So, you’re looking to switch up your carp rigs to present a bait on the bottom? Let’s check out the best bottom bait rigs that you should have in your rig box.
For many anglers, choosing rigs is all about finding what you’re confident in and sticking to it. Whilst this is great in most circumstances, there are times when you will want to try new rig presentations.
A classic example is on busy day ticket waters. The fish in these venues are heavily pressured by anglers. As a result, they become incredibly familiar with common rig setups and often trickier to catch.
With that in mind, it pays to switch things up in terms of your rig set up. Pop up rigs have become the norm in recent years, so why not try presenting your hookbait on a bottom bait rig instead? It might just be the edge you need.
When should I use a bottom bait rig?
The aim of any successful rig presentation is to ensure that your hook and hookbait are sitting clear and accessible to carp. For that reason, bottom bait rigs work best on clear lakebeds.
With a bottom bait, your rig arrangement is much more likely to plug into the lakebed on the cast, which can lead to your hook being masked by debris or weed. At worst, the whole rig can be plugged deep into the silt and out of sight of any passing carp.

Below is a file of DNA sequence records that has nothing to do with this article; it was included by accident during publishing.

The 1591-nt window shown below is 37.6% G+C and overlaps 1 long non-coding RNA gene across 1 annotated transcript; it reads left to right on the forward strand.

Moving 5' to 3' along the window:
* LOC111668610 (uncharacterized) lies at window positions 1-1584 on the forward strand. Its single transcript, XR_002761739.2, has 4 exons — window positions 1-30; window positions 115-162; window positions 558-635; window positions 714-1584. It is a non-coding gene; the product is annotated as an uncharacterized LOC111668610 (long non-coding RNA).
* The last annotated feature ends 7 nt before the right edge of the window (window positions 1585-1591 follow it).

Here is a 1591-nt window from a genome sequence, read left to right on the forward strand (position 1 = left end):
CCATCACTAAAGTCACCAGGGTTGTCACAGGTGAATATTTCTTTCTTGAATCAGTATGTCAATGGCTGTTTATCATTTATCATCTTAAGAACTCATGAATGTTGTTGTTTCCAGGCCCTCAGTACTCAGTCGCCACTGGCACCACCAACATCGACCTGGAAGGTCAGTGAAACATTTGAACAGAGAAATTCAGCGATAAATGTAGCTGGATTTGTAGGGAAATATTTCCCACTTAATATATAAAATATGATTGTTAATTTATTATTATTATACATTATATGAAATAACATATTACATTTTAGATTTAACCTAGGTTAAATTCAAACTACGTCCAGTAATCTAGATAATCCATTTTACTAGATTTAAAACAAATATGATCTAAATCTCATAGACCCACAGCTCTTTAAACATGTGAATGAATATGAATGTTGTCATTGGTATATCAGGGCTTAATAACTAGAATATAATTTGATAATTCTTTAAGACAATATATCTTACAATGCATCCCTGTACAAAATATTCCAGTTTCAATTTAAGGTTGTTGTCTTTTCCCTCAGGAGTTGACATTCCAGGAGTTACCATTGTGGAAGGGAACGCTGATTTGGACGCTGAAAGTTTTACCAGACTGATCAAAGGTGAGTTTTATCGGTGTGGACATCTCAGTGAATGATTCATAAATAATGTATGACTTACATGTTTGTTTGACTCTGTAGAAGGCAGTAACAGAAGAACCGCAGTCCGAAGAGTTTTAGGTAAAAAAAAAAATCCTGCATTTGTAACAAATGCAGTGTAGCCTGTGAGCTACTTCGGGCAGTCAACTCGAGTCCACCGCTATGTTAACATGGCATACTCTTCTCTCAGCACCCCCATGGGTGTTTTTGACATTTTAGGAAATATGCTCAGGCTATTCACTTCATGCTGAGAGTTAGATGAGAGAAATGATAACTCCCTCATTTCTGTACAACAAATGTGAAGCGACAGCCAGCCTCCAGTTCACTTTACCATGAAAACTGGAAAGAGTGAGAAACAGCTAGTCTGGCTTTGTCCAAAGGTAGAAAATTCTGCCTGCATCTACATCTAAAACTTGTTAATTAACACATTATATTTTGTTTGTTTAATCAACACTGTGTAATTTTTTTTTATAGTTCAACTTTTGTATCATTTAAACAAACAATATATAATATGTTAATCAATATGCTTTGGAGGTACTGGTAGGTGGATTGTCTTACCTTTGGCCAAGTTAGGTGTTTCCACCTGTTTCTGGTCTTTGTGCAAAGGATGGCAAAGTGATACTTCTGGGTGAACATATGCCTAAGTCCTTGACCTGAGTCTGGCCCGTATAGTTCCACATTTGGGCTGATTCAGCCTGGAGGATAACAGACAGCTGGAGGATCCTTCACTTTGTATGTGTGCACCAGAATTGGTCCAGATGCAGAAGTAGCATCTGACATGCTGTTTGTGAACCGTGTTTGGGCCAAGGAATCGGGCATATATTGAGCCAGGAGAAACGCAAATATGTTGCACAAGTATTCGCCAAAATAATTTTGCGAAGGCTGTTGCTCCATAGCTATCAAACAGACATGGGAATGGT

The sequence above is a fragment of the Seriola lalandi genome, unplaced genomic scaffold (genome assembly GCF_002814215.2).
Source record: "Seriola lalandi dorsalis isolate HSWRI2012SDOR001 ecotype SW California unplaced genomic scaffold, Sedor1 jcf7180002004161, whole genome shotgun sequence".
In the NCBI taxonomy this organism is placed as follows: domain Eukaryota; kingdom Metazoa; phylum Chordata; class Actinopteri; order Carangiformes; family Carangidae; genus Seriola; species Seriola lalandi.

If the lakebed is made up of hard gravel or clay, this isn’t so much of a problem. A bottom bait rig cast to these areas generally presents itself well and will lead to successful pick ups.
Slip D Rig
The slip D rig has become one of hte most popular bottom bait rigs in recent years. For that reason, it was featured highly on our list of best carp rigs.
Perhaps it’s most vital attribute are it’s anti-eject properties. When a carp picks up the slip D rig, it finds it incredibly hard to eject.
By utilising a soft ‘D’ section and a rig ring on the shank of the hook, the hookbait has optimal movement up and down the shank. From a rig mechanics point of view, this means that the hook has the best chance of staying in place in the carps mouth, even when it tries to eject the bait.
To achieve these excellent anti-eject properties though, you need to choose the right hook.
Similar to the traditional blowback rig, the Slip D tends to work best with curve shank hooks. These give maximum length up and down the shank for the bait to move once ejected.
As a bottom bait rig, it’s super-versatile in every other aspect though. You can adjust your hooklink to any length that you desire and it works perfectly with bottom baits, wafters and pop ups alike.
Fluorocarbon D Rig
Another rig with great anti-eject properties is the Fluorocarbon D Rig.
Made famous by Team Korda and their IQ fluorocarbon material, this is a versatile rig that’s ideal for bottom bait fishing.
Aside from being hard for carp to eject, there are a few other reasons anglers choose to use this rig.
Firstly, being made of fluorocarbon material, it’s incredibly well-concealed on any lakebed. Fluorocarbon is virtually invisible to the naked eye, making it perfect for use as a winter carp rig when the water becomes clearer.